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The X factor: your secret weapon on defense. (Football).

PROBABLY EVERY defensive coach has his own idea on how to defense a single dominant offensive player. He may be a star runner, a scrambling quarterback, or a top receiver. The outcome of the game will often be determined by how well you shut him down.

At Grossmont Community College, we do it with what we call the "X Factor." X is responsible for the adjustments we use to stop the big threat.

He is usually a strong-safety type, but could be a nickel back, a linebacker, or possibly a defensive lineman.

He must be intelligent and a top defensive playmaker--the kind of player who enjoys studying game film and could become a coach when his playing days are over.

As you can see in Diag. 1, we align 10 of the 11 defensive regulars in a traditional 52 front. Their assignments do not vary. They are as follows:

N--plays the gap on either side of the center vs the run and compresses the pocket vs the pass.

T--plays the gaps on either side of the OT vs the run and contains the QB vs the pass.

S and W (OLB)--force vs the run toward him; cut back vs the run away and play the curl-flat zone on a pass drop.

M (ILB)--plays inside-out vs the run and covers the hook-curl zone on pass drop.

C's--contain on run toward them, execute safety-pursuit on a run away, and drop into the three-deep zone on a pass drop.

FS--supports the alley vs a run and moves into the three-deep zone on a pass drop.

As you can see in Diags. 2-8, the X man adjusts to the dominant offensive man. His major challenge is the great running back. Diags. 2 and 3 show two of the ways he stops the opponents' best running plays.

Diag. 2, X aligns toward the run tendency. When the opponents are in an I formation, as shown, they will run at the TE (Y) 85% of the time.

X will align accordingly, bringing an eighth defender into the box. X will key the best running back.

Diag. 3 shows the alignment of X toward the formation tendency, and how he adjusts to motion based upon the scouted tendencies.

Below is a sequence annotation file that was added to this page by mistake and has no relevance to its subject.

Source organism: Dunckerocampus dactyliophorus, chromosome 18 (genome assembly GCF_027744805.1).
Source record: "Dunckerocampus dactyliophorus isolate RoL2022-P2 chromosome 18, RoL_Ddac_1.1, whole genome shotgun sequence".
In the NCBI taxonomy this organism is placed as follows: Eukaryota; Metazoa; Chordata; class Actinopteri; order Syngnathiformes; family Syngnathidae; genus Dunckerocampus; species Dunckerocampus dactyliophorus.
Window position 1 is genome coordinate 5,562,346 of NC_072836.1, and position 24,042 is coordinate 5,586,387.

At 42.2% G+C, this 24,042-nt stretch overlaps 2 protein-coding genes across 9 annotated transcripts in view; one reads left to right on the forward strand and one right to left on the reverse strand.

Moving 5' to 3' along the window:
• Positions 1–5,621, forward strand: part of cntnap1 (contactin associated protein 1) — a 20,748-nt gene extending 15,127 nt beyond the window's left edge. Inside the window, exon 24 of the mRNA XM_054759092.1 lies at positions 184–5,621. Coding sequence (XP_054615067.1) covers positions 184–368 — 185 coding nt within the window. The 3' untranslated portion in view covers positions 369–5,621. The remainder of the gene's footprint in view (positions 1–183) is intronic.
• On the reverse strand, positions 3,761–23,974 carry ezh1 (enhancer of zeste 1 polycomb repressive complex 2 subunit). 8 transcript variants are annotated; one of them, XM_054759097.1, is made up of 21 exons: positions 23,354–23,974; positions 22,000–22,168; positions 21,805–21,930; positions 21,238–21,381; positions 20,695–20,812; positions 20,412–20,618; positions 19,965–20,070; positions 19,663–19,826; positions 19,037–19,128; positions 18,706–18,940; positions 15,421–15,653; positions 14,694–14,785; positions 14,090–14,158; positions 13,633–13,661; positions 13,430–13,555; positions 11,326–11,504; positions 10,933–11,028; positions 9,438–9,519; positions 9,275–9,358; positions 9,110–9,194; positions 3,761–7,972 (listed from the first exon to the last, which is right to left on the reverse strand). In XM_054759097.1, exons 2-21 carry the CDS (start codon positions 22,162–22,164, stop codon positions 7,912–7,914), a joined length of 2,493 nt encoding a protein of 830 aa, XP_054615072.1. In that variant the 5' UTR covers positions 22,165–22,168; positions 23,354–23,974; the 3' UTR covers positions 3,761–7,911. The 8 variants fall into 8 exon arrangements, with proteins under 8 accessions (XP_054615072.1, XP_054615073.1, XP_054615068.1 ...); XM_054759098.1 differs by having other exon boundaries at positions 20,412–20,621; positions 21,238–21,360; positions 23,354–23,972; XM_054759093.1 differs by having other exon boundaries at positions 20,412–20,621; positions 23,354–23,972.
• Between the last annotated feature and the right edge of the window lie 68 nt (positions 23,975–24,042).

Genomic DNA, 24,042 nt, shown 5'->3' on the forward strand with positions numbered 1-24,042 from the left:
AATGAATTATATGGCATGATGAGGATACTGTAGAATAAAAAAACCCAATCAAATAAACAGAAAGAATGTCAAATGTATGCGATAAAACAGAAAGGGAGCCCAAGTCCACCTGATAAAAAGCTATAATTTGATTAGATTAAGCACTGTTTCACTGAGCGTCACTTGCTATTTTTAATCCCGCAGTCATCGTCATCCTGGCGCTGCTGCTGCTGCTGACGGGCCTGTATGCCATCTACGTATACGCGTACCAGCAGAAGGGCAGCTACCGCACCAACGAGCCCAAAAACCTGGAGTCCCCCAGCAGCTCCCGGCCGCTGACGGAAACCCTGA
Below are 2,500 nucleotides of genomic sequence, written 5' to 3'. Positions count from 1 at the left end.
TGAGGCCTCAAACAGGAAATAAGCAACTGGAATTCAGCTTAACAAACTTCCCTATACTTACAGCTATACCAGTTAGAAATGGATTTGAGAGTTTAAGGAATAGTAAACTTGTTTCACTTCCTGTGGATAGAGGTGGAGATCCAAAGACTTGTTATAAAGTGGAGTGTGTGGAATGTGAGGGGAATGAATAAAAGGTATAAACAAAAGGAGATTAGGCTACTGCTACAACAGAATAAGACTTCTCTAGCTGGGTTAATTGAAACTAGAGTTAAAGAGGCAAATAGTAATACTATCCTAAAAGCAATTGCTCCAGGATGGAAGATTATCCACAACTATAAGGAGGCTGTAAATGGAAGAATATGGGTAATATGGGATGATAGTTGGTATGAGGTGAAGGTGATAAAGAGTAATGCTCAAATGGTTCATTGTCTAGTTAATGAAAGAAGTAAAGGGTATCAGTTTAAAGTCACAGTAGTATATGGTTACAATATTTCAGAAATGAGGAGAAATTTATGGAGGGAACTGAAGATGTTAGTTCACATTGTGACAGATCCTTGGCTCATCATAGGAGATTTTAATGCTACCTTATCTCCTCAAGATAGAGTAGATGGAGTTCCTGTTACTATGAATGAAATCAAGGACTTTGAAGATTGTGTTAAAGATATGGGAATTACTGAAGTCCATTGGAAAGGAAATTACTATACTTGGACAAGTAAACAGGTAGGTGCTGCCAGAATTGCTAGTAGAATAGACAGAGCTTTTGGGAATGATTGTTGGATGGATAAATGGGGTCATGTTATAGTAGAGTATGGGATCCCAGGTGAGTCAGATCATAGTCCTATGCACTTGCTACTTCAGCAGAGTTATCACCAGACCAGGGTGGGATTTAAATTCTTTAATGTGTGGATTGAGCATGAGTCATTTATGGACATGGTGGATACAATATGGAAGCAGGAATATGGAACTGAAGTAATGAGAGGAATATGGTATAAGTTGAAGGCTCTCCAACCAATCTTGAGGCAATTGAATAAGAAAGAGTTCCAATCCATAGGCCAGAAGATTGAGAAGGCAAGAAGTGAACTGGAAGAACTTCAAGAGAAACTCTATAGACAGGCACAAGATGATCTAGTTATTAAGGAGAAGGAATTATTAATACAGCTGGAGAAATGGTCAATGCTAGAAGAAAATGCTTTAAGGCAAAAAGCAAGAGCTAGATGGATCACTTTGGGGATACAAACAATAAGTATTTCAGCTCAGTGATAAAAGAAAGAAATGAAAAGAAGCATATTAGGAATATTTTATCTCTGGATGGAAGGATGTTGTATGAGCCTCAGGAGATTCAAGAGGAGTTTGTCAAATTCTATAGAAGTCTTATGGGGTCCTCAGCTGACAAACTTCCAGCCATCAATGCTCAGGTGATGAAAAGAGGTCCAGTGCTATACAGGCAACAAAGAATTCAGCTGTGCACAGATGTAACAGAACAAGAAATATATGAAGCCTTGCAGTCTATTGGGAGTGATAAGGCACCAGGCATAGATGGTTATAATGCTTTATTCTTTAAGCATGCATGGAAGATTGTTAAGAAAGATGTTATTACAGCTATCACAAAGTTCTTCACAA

Diag. 4 delineates the pass coverage vs a great pass-catching running back. X aligns toward the run tendency. If the back motions out to the slot, as shown, X will react with tight man-to-man coverage. Since he knows that he has help over the top, he can be very aggressive.

The talented pass receiver offers another common challenge. Two situations are addressed with the X factor.

Diag. 5 shows the defense vs potential hitch and fade by the tall/fast receiver. The X goes nose-to-nose with him, applying tight man-to-man coverage. Since he knows that he has zone help over the top, he can play the man very aggressively.

Diag. 6 shows a defense against a top receiver aligned in the slot to create coverage mismatch vs a linebacker. X applies a tight man-to-man coverage against the slot man--again knowing that he has zone help over the top and can thus play aggressively.

The X factor can also be employed to pressure the quarterback, as shown in Diag. 7. The pressure is exerted by X from the secondary. X makes it appear that he is playing tight man-to-man coverage, but on the snap he blitzes from the edge.

Diag. 8 shows the exploitation of a mismatch on the line of scrimmage. The best pass rusher substitutes for the normal X man. He aligns on the offense's weakest pass blocker and gets a free rush.

Summary: The X factor offers several advantages:

It enables the defense to take the best offensive player out of the game.

It is very simple to learn.

It can confuse the offense with adjustments that are difficult to read.

By using various personnel as X, it can simplify short-yardage and nickel packages.

Line slants, stunts, and blitzes can be easily incorporated into the scheme.
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Author:Burton, Brad
Publication:Coach and Athletic Director
Geographic Code:1USA
Date:Jan 1, 2003
Words:671
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